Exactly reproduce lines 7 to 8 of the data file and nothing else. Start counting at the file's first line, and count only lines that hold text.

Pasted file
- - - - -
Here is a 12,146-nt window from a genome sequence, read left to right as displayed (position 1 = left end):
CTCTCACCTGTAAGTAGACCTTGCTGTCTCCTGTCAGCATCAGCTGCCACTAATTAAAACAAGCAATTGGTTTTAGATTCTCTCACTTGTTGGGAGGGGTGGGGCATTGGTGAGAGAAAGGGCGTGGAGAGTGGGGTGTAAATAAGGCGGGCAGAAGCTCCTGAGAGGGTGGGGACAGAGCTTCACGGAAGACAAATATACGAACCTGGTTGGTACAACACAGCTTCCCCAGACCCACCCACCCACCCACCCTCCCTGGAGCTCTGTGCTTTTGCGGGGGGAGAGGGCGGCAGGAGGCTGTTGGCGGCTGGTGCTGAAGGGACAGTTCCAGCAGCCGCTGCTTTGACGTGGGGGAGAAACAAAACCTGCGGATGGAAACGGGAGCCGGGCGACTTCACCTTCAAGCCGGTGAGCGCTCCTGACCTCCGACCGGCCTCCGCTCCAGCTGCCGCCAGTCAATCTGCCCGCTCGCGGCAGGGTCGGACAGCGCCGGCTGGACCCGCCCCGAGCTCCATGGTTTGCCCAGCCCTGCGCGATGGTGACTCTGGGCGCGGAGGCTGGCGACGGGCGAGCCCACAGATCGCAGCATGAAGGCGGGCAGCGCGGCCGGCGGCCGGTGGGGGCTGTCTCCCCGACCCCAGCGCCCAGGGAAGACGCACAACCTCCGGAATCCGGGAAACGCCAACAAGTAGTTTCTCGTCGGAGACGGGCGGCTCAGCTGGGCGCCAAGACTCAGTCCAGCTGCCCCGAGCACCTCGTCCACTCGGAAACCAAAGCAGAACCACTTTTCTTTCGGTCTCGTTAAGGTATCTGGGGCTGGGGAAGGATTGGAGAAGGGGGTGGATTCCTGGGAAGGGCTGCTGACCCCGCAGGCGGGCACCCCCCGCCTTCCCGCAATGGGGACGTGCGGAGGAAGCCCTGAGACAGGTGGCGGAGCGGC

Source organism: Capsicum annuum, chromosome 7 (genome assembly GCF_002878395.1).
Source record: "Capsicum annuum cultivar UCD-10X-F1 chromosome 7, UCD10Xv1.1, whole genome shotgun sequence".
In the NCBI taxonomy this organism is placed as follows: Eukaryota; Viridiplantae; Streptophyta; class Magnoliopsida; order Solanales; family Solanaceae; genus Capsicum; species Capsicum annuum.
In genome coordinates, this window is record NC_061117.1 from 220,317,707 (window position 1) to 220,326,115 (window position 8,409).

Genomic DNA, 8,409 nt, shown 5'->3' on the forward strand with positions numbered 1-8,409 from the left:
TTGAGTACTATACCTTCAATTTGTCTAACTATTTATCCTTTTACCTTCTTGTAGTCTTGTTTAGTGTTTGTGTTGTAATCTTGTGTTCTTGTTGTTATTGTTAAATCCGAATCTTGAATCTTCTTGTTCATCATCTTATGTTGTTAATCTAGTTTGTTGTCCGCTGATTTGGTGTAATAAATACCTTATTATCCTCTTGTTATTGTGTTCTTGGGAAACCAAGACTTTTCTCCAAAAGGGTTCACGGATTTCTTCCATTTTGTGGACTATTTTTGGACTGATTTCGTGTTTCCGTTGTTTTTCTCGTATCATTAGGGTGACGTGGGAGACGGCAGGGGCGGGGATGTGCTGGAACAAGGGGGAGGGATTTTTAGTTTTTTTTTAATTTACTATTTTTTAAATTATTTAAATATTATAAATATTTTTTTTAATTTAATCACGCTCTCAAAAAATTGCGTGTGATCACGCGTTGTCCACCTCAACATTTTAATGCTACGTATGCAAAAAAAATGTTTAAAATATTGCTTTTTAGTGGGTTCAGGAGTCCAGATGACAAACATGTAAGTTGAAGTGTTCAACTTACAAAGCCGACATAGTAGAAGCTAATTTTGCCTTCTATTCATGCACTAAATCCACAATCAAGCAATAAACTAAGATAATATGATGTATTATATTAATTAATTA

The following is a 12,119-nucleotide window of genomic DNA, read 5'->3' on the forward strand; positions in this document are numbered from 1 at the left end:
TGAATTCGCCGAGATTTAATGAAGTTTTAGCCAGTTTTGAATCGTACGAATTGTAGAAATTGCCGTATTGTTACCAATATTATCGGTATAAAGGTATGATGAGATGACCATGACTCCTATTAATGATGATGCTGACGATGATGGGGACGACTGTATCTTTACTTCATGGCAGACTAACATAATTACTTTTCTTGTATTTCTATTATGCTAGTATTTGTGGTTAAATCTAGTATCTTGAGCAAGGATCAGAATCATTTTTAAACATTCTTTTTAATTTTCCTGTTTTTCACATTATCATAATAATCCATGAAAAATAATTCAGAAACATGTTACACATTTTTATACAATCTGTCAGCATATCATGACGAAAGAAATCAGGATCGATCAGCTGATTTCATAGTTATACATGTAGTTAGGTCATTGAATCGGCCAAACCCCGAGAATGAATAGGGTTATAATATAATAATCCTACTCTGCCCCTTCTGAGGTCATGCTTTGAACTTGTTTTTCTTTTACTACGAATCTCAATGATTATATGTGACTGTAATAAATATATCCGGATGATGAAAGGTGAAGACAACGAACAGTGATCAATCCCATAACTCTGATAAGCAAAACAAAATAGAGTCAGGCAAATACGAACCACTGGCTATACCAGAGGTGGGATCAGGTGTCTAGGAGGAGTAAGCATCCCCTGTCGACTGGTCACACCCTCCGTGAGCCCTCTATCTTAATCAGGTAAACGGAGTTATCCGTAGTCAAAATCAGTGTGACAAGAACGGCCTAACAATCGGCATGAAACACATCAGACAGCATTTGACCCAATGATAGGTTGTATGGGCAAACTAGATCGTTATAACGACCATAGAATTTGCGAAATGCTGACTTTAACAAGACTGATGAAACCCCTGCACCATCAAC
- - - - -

Genomic DNA, 8,409 nt, shown 5'->3' on the forward strand with positions numbered 1-8,409 from the left:
TTGAGTACTATACCTTCAATTTGTCTAACTATTTATCCTTTTACCTTCTTGTAGTCTTGTTTAGTGTTTGTGTTGTAATCTTGTGTTCTTGTTGTTATTGTTAAATCCGAATCTTGAATCTTCTTGTTCATCATCTTATGTTGTTAATCTAGTTTGTTGTCCGCTGATTTGGTGTAATAAATACCTTATTATCCTCTTGTTATTGTGTTCTTGGGAAACCAAGACTTTTCTCCAAAAGGGTTCACGGATTTCTTCCATTTTGTGGACTATTTTTGGACTGATTTCGTGTTTCCGTTGTTTTTCTCGTATCATTAGGGTGACGTGGGAGACGGCAGGGGCGGGGATGTGCTGGAACAAGGGGGAGGGATTTTTAGTTTTTTTTTAATTTACTATTTTTTAAATTATTTAAATATTATAAATATTTTTTTTAATTTAATCACGCTCTCAAAAAATTGCGTGTGATCACGCGTTGTCCACCTCAACATTTTAATGCTACGTATGCAAAAAAAATGTTTAAAATATTGCTTTTTAGTGGGTTCAGGAGTCCAGATGACAAACATGTAAGTTGAAGTGTTCAACTTACAAAGCCGACATAGTAGAAGCTAATTTTGCCTTCTATTCATGCACTAAATCCACAATCAAGCAATAAACTAAGATAATATGATGTATTATATTAATTAATTA